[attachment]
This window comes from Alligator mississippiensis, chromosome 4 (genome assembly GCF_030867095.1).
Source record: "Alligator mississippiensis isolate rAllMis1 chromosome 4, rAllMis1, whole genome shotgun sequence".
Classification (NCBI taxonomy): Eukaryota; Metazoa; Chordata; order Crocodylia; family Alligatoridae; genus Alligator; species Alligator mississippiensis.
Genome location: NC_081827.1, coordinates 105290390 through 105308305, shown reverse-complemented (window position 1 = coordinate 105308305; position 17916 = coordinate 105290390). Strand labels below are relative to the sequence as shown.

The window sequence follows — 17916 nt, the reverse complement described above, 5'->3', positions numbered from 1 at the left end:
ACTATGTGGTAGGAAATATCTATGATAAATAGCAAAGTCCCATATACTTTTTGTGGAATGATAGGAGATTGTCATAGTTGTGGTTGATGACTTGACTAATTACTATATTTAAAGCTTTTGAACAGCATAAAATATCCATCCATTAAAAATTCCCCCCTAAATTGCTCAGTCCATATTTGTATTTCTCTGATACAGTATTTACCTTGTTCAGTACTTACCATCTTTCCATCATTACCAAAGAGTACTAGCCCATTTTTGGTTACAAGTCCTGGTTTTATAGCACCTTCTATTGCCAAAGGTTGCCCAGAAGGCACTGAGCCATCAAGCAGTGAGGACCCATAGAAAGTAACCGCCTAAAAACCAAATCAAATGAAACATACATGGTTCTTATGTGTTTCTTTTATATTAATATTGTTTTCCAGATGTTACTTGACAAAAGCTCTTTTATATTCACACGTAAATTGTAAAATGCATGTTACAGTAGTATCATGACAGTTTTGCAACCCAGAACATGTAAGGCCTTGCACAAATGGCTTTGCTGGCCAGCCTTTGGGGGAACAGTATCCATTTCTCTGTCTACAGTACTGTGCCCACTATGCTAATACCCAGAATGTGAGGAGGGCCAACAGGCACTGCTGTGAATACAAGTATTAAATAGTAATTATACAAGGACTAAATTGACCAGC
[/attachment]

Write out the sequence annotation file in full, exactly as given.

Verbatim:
This window comes from Alligator mississippiensis, chromosome 4 (genome assembly GCF_030867095.1).
Source record: "Alligator mississippiensis isolate rAllMis1 chromosome 4, rAllMis1, whole genome shotgun sequence".
Classification (NCBI taxonomy): Eukaryota; Metazoa; Chordata; order Crocodylia; family Alligatoridae; genus Alligator; species Alligator mississippiensis.
Genome location: NC_081827.1, coordinates 105290390 through 105308305, shown reverse-complemented (window position 1 = coordinate 105308305; position 17916 = coordinate 105290390). Strand labels below are relative to the sequence as shown.

The window sequence follows — 17916 nt, the reverse complement described above, 5'->3', positions numbered from 1 at the left end:
ACTATGTGGTAGGAAATATCTATGATAAATAGCAAAGTCCCATATACTTTTTGTGGAATGATAGGAGATTGTCATAGTTGTGGTTGATGACTTGACTAATTACTATATTTAAAGCTTTTGAACAGCATAAAATATCCATCCATTAAAAATTCCCCCCTAAATTGCTCAGTCCATATTTGTATTTCTCTGATACAGTATTTACCTTGTTCAGTACTTACCATCTTTCCATCATTACCAAAGAGTACTAGCCCATTTTTGGTTACAAGTCCTGGTTTTATAGCACCTTCTATTGCCAAAGGTTGCCCAGAAGGCACTGAGCCATCAAGCAGTGAGGACCCATAGAAAGTAACCGCCTAAAAACCAAATCAAATGAAACATACATGGTTCTTATGTGTTTCTTTTATATTAATATTGTTTTCCAGATGTTACTTGACAAAAGCTCTTTTATATTCACACGTAAATTGTAAAATGCATGTTACAGTAGTATCATGACAGTTTTGCAACCCAGAACATGTAAGGCCTTGCACAAATGGCTTTGCTGGCCAGCCTTTGGGGGAACAGTATCCATTTCTCTGTCTACAGTACTGTGCCCACTATGCTAATACCCAGAATGTGAGGAGGGCCAACAGGCACTGCTGTGAATACAAGTATTAAATAGTAATTATACAAGGACTAAATTGACCAGC